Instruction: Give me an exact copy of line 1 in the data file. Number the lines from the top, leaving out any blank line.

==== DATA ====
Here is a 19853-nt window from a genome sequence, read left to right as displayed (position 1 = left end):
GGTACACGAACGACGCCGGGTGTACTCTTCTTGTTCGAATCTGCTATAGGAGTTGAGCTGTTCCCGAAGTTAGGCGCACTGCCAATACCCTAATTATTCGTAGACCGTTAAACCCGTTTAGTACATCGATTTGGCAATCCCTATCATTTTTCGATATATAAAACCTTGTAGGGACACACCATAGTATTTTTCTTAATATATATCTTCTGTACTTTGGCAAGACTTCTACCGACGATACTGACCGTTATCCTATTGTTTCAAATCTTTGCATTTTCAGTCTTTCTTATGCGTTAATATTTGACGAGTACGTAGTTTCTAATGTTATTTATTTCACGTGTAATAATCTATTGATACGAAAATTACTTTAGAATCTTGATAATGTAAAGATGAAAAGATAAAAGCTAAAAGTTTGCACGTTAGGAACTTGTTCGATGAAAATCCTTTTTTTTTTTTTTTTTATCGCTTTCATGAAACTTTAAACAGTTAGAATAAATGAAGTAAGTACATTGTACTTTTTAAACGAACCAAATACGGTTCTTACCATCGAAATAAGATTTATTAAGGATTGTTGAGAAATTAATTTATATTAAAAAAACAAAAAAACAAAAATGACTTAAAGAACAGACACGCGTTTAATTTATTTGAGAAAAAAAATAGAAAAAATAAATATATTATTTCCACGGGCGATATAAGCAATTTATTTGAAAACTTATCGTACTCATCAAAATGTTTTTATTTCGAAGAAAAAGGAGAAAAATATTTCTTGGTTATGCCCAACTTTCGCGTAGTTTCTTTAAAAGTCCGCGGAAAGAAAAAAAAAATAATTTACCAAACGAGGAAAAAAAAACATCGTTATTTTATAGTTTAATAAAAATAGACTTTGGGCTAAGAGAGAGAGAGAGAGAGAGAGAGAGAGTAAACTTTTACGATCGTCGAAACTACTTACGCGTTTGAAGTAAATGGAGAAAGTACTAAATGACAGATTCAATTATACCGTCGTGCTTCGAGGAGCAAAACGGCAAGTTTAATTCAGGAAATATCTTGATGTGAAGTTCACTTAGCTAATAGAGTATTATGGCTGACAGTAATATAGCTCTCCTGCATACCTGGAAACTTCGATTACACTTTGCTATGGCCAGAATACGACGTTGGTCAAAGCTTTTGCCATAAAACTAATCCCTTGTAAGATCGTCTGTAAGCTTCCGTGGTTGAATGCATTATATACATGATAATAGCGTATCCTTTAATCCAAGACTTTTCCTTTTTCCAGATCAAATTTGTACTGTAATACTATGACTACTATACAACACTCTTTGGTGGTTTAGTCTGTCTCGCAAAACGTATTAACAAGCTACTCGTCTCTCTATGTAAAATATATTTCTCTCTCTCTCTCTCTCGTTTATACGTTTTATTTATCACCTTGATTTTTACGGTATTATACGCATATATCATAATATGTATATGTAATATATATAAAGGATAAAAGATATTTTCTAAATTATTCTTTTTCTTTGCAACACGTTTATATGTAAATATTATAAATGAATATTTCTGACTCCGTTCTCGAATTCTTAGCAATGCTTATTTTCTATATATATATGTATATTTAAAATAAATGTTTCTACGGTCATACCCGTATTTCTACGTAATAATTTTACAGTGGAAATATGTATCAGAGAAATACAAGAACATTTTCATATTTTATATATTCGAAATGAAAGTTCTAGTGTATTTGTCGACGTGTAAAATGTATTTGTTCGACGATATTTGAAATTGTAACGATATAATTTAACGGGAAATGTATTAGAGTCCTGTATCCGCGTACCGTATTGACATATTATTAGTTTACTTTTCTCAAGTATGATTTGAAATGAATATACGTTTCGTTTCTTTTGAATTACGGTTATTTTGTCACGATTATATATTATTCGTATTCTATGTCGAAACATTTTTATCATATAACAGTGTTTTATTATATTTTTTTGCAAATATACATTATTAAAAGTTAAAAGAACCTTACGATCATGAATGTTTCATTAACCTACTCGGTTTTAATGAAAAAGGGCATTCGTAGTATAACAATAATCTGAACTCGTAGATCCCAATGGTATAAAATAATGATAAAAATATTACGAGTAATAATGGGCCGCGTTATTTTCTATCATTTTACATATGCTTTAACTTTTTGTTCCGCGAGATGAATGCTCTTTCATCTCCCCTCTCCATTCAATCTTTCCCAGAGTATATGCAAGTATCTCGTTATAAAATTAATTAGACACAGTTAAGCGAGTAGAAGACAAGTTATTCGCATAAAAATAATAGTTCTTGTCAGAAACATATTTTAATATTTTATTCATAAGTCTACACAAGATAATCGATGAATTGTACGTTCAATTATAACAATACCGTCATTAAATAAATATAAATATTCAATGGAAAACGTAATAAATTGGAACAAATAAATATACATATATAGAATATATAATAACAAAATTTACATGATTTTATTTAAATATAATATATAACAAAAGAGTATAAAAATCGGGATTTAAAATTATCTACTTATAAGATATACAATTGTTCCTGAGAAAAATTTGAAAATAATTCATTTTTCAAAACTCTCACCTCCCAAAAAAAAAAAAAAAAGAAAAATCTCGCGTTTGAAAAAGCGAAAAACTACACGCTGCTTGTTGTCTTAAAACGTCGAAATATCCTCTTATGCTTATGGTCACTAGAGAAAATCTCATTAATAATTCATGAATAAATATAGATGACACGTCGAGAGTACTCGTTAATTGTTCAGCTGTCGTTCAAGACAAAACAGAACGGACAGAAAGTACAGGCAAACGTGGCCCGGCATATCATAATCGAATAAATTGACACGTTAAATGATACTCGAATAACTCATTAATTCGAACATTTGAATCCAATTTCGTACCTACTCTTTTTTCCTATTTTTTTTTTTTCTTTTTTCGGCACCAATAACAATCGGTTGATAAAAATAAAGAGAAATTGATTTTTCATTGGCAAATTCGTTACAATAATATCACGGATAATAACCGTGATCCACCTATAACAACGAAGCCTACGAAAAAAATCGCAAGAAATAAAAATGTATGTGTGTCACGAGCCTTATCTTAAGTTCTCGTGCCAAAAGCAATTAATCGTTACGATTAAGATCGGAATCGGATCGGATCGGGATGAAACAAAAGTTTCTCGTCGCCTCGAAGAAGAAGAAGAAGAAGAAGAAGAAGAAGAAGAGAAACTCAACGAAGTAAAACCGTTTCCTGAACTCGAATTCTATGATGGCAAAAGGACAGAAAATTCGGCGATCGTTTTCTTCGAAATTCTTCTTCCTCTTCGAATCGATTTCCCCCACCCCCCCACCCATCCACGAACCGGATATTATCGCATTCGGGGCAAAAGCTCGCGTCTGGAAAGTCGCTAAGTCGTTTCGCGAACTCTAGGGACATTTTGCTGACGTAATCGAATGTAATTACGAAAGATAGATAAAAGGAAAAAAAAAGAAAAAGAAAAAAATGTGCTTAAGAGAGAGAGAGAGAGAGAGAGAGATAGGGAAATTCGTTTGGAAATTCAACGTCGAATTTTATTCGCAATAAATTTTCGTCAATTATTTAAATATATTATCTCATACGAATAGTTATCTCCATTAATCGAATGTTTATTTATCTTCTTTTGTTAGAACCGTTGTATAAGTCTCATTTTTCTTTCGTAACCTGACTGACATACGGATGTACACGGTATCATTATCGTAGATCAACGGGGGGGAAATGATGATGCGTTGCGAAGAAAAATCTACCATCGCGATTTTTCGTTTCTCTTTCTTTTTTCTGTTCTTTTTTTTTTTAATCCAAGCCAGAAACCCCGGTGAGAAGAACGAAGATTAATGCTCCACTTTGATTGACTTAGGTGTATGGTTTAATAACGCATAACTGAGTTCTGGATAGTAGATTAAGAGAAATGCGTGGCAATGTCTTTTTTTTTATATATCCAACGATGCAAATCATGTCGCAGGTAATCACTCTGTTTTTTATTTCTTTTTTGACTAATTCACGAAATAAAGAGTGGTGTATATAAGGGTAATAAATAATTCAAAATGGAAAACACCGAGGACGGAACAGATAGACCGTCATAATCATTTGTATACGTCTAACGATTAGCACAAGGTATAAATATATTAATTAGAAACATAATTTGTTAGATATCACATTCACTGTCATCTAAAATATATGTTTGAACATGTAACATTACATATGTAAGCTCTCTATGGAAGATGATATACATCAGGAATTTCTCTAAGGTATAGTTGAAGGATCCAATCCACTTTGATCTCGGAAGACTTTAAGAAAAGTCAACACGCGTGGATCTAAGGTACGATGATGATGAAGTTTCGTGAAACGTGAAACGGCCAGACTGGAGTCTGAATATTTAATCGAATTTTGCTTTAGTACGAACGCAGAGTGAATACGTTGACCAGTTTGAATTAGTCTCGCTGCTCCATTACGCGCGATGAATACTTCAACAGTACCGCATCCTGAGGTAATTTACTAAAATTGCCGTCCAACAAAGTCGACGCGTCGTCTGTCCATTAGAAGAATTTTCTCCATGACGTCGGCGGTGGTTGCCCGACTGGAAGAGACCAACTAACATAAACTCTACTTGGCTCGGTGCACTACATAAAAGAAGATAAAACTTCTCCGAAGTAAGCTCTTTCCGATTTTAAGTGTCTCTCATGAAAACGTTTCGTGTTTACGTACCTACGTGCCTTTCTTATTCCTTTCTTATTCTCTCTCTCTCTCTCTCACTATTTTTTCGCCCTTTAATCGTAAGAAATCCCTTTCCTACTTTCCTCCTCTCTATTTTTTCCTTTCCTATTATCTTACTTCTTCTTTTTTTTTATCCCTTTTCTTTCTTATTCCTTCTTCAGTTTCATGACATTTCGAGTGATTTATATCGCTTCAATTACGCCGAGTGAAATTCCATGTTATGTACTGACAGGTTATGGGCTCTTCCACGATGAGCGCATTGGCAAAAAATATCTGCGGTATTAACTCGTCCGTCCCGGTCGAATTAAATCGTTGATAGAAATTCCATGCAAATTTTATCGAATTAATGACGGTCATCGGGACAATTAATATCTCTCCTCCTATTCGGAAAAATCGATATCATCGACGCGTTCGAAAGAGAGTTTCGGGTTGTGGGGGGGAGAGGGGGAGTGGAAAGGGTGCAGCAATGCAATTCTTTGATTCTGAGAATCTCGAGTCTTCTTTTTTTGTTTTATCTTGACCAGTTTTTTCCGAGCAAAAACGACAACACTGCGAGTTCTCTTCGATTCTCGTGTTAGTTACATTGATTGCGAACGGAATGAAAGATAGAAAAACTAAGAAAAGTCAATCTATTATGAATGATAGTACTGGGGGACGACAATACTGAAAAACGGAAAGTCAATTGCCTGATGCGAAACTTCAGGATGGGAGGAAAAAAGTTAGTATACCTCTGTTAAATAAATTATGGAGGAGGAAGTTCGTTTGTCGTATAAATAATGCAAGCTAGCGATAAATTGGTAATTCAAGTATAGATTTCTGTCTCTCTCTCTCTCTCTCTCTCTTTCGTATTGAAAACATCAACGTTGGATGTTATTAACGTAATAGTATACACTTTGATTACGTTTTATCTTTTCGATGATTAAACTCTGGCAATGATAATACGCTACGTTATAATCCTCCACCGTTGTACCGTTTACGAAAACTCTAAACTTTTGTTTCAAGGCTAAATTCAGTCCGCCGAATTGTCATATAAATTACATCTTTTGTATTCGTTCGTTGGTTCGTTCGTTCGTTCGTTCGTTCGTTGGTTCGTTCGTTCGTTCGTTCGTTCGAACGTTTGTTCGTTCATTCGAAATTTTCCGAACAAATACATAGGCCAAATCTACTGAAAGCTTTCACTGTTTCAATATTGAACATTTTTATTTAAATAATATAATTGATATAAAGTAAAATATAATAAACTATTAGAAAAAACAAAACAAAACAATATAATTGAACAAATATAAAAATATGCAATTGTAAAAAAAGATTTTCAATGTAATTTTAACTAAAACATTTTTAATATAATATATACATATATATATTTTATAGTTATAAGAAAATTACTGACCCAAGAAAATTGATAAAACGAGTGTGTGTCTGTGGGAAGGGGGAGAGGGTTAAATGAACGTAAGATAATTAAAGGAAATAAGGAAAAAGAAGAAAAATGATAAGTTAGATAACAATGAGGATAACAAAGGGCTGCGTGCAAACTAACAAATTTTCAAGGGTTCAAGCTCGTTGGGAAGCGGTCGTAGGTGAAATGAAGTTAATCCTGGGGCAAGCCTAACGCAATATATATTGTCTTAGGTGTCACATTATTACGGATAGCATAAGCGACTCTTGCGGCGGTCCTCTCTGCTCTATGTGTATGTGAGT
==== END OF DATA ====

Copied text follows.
Here is a 19853-nt window from a genome sequence, read left to right as displayed (position 1 = left end):